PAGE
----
Feeling hungry? That’s Ghrelin talking.

Not to be confused with gremlins—the nasty creatures that result from feeding a Mogwai after midnight, according to the 1984 film, Gremlins.

Some of you, including my wife, weren’t even born yet and probably won’t get the reference. But let me say, the way many people respond to a spike in ghrelin isn’t much different than how gremlins behave. (Go to YouTube and you’ll see what I mean!)

Ghrelin is known as, the hunger hormone.

When ghrelin is secreted by your stomach (because your stomach is empty) it increases your appetite and encourages fat storage.

Conversely, the hormone Leptin tells us when it’s time to stop eating.

Leptin—which is secreted by our fat cells—tells us that we have enough fat so we can slow down or stop eating.

However, like many of our beloved family members and friends—Leptin has some issues.

First, when a person gains fat their leptin increases. Technically, this should be a good thing as it would signal to the brain it’s time to stop eating.

But as we see with insulin, the more it gets secreted the more resistant we become to it. Instead of telling us to stop eating it signals the need for more fat—so keep eating! We get fatter, and the cycle continues.

Issue number two. As a person loses fat or eats less (as in the case of dieting) leptin lowers and this sends to signal to start eating.

If we’ve been eating too little for too long our metabolic rate lowers and when we eat we wind up gaining more weight back than we lost.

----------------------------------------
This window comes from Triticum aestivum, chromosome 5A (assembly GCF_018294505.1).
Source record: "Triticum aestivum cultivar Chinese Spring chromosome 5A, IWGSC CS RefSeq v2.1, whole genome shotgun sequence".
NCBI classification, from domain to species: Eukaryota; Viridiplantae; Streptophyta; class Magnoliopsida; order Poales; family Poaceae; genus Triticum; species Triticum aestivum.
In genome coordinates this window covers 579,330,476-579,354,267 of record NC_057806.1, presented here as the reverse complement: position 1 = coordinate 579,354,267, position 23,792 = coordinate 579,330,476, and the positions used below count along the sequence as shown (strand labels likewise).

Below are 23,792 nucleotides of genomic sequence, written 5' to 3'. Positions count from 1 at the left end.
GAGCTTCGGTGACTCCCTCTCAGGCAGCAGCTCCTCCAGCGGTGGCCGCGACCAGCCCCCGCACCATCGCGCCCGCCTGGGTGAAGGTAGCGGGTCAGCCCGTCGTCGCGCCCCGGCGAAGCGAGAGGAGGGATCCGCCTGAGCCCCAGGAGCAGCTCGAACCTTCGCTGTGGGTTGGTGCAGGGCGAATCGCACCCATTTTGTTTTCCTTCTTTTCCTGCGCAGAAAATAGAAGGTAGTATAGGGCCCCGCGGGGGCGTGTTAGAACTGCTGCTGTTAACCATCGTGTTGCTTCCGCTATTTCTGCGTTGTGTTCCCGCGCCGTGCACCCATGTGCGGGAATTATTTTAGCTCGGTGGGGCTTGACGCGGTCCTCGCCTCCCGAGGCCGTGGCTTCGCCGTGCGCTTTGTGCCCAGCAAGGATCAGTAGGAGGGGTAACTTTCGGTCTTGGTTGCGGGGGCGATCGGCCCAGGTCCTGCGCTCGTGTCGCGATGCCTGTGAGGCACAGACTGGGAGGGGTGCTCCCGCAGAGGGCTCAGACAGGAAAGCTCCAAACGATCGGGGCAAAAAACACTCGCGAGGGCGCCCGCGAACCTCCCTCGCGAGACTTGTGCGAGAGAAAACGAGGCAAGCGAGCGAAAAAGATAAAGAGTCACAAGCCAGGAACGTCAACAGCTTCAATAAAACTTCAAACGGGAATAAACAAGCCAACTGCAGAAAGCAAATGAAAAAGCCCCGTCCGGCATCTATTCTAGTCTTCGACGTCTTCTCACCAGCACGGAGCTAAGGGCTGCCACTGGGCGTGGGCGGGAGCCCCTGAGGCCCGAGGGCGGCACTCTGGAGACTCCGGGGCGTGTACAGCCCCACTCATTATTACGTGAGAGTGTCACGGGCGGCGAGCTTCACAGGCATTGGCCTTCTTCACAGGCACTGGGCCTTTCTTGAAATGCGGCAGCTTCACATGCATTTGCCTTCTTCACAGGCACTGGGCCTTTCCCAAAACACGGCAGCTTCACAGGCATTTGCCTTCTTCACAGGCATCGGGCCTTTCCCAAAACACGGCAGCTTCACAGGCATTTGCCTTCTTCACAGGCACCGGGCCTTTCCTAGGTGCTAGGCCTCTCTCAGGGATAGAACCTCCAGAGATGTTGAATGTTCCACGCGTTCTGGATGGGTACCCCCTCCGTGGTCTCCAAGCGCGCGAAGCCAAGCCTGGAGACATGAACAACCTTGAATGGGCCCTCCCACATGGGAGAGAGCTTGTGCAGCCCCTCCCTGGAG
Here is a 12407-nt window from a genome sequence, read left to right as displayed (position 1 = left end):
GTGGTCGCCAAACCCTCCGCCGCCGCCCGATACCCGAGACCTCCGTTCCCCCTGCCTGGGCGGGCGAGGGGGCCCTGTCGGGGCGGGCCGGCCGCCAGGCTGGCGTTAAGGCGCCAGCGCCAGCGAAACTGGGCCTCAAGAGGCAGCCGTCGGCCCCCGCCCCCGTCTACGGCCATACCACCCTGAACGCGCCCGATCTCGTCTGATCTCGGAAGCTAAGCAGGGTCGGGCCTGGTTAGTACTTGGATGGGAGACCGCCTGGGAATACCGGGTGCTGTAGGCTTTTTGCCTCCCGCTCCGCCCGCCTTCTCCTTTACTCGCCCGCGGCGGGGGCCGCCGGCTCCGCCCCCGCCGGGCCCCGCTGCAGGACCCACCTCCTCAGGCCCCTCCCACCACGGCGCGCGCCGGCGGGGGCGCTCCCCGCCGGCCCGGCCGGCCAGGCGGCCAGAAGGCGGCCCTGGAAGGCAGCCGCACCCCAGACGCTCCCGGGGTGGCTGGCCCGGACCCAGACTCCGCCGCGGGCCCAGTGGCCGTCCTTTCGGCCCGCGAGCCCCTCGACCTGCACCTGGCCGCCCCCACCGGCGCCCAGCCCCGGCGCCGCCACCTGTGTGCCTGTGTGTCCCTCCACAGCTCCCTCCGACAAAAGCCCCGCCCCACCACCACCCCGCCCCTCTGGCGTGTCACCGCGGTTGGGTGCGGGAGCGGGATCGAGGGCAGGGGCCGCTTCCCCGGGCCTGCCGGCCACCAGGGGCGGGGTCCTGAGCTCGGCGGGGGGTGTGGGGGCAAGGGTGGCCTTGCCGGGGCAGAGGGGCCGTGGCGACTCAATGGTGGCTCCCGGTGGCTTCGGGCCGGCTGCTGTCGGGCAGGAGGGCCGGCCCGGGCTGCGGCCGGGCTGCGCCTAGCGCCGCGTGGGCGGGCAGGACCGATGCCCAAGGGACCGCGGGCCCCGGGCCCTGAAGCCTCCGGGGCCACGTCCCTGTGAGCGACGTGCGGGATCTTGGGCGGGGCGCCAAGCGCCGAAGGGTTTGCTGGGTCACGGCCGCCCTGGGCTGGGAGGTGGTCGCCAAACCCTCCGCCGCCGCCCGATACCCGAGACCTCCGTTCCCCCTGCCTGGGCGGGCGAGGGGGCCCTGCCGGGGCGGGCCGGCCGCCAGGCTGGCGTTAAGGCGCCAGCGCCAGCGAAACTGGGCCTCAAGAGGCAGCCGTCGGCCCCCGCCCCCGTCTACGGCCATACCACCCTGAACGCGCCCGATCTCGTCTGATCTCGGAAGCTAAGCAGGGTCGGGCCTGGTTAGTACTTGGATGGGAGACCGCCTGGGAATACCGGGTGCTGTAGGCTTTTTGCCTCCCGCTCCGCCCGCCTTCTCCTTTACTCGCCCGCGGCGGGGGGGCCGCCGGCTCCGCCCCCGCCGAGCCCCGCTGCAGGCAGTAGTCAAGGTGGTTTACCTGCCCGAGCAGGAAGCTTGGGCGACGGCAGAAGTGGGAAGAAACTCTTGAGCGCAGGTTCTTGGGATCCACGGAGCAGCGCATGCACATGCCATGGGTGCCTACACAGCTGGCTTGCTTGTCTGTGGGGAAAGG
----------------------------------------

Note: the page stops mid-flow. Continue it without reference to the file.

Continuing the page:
To say leptin can be a bit temperamental would be an understatement.

Controlling hunger means taking control of ghrelin and leptin.

Here’s the most important thing you need to know about ghrelin. It can be tamed.

The times at which ghrelin rises throughout the day are largely your own doing. You’ve trained your body to feel hungry at certain times.

(Get ready because this is where the skipping breakfast part starts to come in.)

In the study, "Spontaneous 24-h ghrelin secretion pattern in fasting subjects", the subjects fasted for 33 hours. Over that time researchers noted that ghrelin levels naturally spiked around the hours the subjects typically ate and that ghrelin comes and goes in waves.

Even though the subjects did not eat when hunger peaked, ghrelin did not continue to rise. Instead, it dropped spontaneously and hunger disappeared.

Think about the implications of this!

  • If it wasn’t for the fact that we’ve forced ourselves to eat at certain times (Ahem! Breakfast.), our ghrelin levels would naturally be lower which would prevent us from overeating.

  • If we ignore the hunger signal long enough we don’t feel hungry. Do this enough times and we train ourselves not to constantly feel hungry.

  • If we’re not constantly eating we feel fuller faster. It’s unforced portion control!

Fasting intermittently or for extended periods has been proven to be one of the most effective means of lowering ghrelin, and as a byproduct, leptin.

Manage hunger and you can manage fat-gain or loss. Manage body-fat and you’ll manage leptin.

In part 4 we’ll touch on one of two more hormones released when in a fasted state. These two might be the most exciting to those looking not just for long-term fat-loss but a major change in body composition.